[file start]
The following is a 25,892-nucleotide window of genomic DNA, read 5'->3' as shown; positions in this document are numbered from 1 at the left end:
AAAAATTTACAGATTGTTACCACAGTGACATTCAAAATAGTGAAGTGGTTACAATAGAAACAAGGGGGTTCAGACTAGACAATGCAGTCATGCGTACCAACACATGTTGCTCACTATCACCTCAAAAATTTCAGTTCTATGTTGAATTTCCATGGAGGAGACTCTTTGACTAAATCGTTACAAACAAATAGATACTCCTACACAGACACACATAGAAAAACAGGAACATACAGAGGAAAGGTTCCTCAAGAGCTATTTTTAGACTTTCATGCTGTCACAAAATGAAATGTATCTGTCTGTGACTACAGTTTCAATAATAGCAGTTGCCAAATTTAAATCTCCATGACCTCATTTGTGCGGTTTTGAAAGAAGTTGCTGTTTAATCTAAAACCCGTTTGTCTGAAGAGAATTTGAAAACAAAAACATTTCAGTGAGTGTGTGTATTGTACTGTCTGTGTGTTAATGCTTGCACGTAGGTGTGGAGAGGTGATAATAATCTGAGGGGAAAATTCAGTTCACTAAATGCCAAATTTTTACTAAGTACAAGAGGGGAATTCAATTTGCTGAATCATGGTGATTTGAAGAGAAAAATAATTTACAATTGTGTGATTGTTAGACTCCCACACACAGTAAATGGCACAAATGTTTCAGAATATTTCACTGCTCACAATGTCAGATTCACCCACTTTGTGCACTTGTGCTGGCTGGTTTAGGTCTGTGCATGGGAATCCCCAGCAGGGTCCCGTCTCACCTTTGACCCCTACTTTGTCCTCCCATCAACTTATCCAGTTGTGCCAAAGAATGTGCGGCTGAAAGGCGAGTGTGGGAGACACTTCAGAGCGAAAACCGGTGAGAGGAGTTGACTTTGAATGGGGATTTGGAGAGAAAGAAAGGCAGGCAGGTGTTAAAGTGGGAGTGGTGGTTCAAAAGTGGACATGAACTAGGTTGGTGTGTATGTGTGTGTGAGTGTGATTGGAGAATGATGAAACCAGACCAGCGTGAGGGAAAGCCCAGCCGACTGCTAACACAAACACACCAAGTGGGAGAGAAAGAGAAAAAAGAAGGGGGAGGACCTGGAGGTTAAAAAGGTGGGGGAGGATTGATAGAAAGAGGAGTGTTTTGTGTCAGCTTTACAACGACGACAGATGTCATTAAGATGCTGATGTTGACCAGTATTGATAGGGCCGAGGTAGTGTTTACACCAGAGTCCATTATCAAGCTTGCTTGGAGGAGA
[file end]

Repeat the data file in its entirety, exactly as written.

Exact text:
The following is a 25,892-nucleotide window of genomic DNA, read 5'->3' as shown; positions in this document are numbered from 1 at the left end:
AAAAATTTACAGATTGTTACCACAGTGACATTCAAAATAGTGAAGTGGTTACAATAGAAACAAGGGGGTTCAGACTAGACAATGCAGTCATGCGTACCAACACATGTTGCTCACTATCACCTCAAAAATTTCAGTTCTATGTTGAATTTCCATGGAGGAGACTCTTTGACTAAATCGTTACAAACAAATAGATACTCCTACACAGACACACATAGAAAAACAGGAACATACAGAGGAAAGGTTCCTCAAGAGCTATTTTTAGACTTTCATGCTGTCACAAAATGAAATGTATCTGTCTGTGACTACAGTTTCAATAATAGCAGTTGCCAAATTTAAATCTCCATGACCTCATTTGTGCGGTTTTGAAAGAAGTTGCTGTTTAATCTAAAACCCGTTTGTCTGAAGAGAATTTGAAAACAAAAACATTTCAGTGAGTGTGTGTATTGTACTGTCTGTGTGTTAATGCTTGCACGTAGGTGTGGAGAGGTGATAATAATCTGAGGGGAAAATTCAGTTCACTAAATGCCAAATTTTTACTAAGTACAAGAGGGGAATTCAATTTGCTGAATCATGGTGATTTGAAGAGAAAAATAATTTACAATTGTGTGATTGTTAGACTCCCACACACAGTAAATGGCACAAATGTTTCAGAATATTTCACTGCTCACAATGTCAGATTCACCCACTTTGTGCACTTGTGCTGGCTGGTTTAGGTCTGTGCATGGGAATCCCCAGCAGGGTCCCGTCTCACCTTTGACCCCTACTTTGTCCTCCCATCAACTTATCCAGTTGTGCCAAAGAATGTGCGGCTGAAAGGCGAGTGTGGGAGACACTTCAGAGCGAAAACCGGTGAGAGGAGTTGACTTTGAATGGGGATTTGGAGAGAAAGAAAGGCAGGCAGGTGTTAAAGTGGGAGTGGTGGTTCAAAAGTGGACATGAACTAGGTTGGTGTGTATGTGTGTGTGAGTGTGATTGGAGAATGATGAAACCAGACCAGCGTGAGGGAAAGCCCAGCCGACTGCTAACACAAACACACCAAGTGGGAGAGAAAGAGAAAAAAGAAGGGGGAGGACCTGGAGGTTAAAAAGGTGGGGGAGGATTGATAGAAAGAGGAGTGTTTTGTGTCAGCTTTACAACGACGACAGATGTCATTAAGATGCTGATGTTGACCAGTATTGATAGGGCCGAGGTAGTGTTTACACCAGAGTCCATTATCAAGCTTGCTTGGAGGAGA